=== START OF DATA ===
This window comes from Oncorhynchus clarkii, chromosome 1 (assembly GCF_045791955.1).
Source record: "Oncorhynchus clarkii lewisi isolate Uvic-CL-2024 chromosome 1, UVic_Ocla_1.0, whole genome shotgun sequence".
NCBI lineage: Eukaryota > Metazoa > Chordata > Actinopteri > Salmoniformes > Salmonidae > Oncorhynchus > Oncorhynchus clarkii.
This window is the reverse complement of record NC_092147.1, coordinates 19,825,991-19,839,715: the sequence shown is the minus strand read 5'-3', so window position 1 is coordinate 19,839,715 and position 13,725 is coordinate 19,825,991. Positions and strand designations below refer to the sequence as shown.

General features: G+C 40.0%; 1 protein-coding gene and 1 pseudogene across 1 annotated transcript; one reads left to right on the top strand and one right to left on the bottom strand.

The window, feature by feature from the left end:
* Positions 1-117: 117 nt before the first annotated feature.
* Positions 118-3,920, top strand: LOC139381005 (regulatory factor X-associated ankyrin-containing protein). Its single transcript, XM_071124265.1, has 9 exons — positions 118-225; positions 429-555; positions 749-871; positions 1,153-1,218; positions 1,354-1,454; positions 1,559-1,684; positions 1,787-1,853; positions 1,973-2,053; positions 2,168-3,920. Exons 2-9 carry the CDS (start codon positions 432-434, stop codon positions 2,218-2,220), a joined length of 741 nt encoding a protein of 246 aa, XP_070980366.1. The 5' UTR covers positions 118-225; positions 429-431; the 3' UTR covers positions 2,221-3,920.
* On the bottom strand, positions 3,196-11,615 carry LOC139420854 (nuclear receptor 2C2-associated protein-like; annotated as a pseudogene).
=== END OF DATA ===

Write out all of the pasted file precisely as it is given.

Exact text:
This window comes from Oncorhynchus clarkii, chromosome 1 (assembly GCF_045791955.1).
Source record: "Oncorhynchus clarkii lewisi isolate Uvic-CL-2024 chromosome 1, UVic_Ocla_1.0, whole genome shotgun sequence".
NCBI lineage: Eukaryota > Metazoa > Chordata > Actinopteri > Salmoniformes > Salmonidae > Oncorhynchus > Oncorhynchus clarkii.
This window is the reverse complement of record NC_092147.1, coordinates 19,825,991-19,839,715: the sequence shown is the minus strand read 5'-3', so window position 1 is coordinate 19,839,715 and position 13,725 is coordinate 19,825,991. Positions and strand designations below refer to the sequence as shown.

General features: G+C 40.0%; 1 protein-coding gene and 1 pseudogene across 1 annotated transcript; one reads left to right on the top strand and one right to left on the bottom strand.

The window, feature by feature from the left end:
* Positions 1-117: 117 nt before the first annotated feature.
* Positions 118-3,920, top strand: LOC139381005 (regulatory factor X-associated ankyrin-containing protein). Its single transcript, XM_071124265.1, has 9 exons — positions 118-225; positions 429-555; positions 749-871; positions 1,153-1,218; positions 1,354-1,454; positions 1,559-1,684; positions 1,787-1,853; positions 1,973-2,053; positions 2,168-3,920. Exons 2-9 carry the CDS (start codon positions 432-434, stop codon positions 2,218-2,220), a joined length of 741 nt encoding a protein of 246 aa, XP_070980366.1. The 5' UTR covers positions 118-225; positions 429-431; the 3' UTR covers positions 2,221-3,920.
* On the bottom strand, positions 3,196-11,615 carry LOC139420854 (nuclear receptor 2C2-associated protein-like; annotated as a pseudogene).